Futuros Prosperos/Thriving Futures - Students working at laptops

Do you have what it takes to survive a zombie invasion? Gainesville Middle School seventh graders were challenged with this question during an activity that motivated students to write, interact, and have fun.

It's 2028, and overnight a bizarre occurrence resulted in a third of the world's population becoming zombies. On the fifth day of the zombie invasion, stores are closed, and the main form of communication is social media, which includes reports of a safe camp located in Clarksville, Tennessee.

Utilizing critical thinking skills, communication, and teamwork, students planned the 681-mile trip to the safe camp. They were allowed to take 10 items from a list of survival supplies that included water, food, cell phones, and a first-aid kit. Individually, students kept a journal describing the team's decision-making process.

The objectives of the activity encouraged the use of real-world skills. Mary Ruth Spencer, a language arts teacher, explained, "We wanted students speaking, listening, reading, and writing, but while interacting, we wanted them to use the art of negotiation to achieve group goals."

The class assignment became the talk of the school. Spencer shared, "Reluctant writers were excited about this project, and we even heard students talking to each other about it in the school halls."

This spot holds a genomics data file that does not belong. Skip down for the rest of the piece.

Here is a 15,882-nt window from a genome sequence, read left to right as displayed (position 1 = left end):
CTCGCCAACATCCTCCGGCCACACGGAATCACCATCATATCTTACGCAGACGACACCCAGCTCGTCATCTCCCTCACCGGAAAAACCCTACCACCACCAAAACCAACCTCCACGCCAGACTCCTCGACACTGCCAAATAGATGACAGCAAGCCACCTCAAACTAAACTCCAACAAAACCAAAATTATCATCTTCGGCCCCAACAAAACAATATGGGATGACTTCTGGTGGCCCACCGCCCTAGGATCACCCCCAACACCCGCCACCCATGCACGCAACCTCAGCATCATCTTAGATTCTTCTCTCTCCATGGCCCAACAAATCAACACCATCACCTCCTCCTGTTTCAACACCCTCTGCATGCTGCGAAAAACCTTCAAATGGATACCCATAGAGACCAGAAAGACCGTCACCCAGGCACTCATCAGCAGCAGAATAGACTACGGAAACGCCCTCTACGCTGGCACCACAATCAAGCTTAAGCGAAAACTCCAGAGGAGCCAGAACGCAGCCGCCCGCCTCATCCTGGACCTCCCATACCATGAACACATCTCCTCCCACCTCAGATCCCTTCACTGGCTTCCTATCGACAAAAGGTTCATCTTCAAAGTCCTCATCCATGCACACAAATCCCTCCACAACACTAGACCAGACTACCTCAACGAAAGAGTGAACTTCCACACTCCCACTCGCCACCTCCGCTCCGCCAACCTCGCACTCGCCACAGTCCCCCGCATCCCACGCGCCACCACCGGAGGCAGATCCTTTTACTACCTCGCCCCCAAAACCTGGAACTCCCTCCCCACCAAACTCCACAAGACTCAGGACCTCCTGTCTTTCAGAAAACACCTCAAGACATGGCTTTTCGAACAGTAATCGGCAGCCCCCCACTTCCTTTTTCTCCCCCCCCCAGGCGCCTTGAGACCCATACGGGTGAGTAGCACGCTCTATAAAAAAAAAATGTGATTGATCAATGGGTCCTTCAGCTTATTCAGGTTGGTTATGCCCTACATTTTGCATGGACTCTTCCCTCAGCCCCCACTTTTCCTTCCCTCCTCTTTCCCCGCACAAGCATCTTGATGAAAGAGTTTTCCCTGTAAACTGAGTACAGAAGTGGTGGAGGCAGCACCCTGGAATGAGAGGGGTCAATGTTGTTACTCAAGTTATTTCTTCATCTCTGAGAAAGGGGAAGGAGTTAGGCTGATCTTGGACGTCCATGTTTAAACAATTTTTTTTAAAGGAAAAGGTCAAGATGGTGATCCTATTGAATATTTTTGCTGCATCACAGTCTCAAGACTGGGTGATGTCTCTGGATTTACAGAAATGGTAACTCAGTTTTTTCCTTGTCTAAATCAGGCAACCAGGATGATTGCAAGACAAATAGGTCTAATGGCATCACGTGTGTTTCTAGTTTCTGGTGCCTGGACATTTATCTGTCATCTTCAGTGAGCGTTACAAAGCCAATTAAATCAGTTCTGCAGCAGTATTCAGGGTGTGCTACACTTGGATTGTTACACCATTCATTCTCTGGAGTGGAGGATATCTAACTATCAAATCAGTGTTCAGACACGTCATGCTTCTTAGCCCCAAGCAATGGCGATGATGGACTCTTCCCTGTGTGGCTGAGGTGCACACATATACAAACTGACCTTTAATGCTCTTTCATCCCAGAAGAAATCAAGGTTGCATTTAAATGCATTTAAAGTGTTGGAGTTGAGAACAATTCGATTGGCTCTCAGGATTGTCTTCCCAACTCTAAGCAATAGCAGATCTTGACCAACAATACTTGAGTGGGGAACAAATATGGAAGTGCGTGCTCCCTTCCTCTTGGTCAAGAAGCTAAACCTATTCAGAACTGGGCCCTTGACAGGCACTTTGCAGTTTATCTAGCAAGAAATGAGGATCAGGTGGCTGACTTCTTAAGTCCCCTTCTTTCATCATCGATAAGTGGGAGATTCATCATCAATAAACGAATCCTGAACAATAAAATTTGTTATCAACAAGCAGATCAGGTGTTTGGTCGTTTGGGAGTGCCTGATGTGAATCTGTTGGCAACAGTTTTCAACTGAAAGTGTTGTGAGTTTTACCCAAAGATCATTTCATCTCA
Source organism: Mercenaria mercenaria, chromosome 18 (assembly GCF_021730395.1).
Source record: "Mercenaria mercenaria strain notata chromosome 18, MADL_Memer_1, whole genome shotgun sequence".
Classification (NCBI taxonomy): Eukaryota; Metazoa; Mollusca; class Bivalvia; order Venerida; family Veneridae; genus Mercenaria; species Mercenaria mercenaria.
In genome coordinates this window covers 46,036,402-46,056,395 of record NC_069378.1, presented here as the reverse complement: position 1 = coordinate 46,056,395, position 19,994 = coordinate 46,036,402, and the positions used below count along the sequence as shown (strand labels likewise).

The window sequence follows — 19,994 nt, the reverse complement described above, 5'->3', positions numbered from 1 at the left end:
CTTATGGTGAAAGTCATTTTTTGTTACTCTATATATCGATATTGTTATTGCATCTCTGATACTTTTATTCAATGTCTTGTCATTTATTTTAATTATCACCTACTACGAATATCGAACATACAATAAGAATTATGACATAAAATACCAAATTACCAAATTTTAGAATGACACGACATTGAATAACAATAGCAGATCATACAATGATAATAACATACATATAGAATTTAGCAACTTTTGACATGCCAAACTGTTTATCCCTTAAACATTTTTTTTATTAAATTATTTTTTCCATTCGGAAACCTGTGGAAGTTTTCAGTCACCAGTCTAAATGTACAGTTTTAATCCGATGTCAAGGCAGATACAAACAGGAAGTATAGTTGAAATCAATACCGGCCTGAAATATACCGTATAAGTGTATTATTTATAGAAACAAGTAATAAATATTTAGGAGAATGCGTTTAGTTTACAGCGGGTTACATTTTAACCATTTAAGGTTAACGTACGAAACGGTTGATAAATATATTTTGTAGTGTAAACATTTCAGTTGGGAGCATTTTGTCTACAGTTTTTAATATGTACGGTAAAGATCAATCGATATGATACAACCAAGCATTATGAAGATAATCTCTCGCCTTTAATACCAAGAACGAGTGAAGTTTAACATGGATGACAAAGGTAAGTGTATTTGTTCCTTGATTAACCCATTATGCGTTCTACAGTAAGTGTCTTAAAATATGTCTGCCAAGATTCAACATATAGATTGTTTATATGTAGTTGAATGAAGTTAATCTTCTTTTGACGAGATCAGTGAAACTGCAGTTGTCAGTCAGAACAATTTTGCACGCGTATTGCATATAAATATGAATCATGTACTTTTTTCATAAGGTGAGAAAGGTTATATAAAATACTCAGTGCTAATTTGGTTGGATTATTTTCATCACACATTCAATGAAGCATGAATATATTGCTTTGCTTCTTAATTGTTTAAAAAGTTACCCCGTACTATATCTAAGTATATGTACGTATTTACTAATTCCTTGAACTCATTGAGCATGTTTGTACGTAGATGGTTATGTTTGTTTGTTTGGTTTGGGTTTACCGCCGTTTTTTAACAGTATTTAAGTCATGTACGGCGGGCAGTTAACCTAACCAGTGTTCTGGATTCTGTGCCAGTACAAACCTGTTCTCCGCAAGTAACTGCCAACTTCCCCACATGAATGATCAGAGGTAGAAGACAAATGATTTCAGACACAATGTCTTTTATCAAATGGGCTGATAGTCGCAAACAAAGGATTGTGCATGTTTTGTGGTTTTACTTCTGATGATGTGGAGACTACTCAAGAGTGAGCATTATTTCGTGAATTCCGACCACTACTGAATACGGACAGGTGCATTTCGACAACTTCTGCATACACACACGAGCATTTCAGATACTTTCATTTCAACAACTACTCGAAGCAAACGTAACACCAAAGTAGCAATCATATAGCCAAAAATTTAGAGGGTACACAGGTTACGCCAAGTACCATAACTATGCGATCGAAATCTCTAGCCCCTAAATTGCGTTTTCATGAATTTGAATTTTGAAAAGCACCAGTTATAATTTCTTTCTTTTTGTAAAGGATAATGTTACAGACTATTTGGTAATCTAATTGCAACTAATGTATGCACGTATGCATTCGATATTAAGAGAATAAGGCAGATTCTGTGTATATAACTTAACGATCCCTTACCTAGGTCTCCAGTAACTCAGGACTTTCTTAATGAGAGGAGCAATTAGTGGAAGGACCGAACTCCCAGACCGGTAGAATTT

Seventh grader Clara Charlton was teamed with three other students. They selected a motorhome as their mode of transportation, and she was the driver. After driving through the night, they arrived safely at a gas station, where they spent the day. According to her journal entry that night, as they prepared to leave, they discovered a flat tire on the motorhome. Their trouble escalated when a social media post warned of zombies spotted about a quarter-mile from their location.

Clara writes in her journal, "There are around 10 zombies. One we could take, but 10 will be hard, unless we can distract them. I will write back later if I'm not zombified."

The student journals were graded on the use of correct grammar, figurative language, and following the steps of the writing process. Their communication during group decision-making discussions also factored into their grade.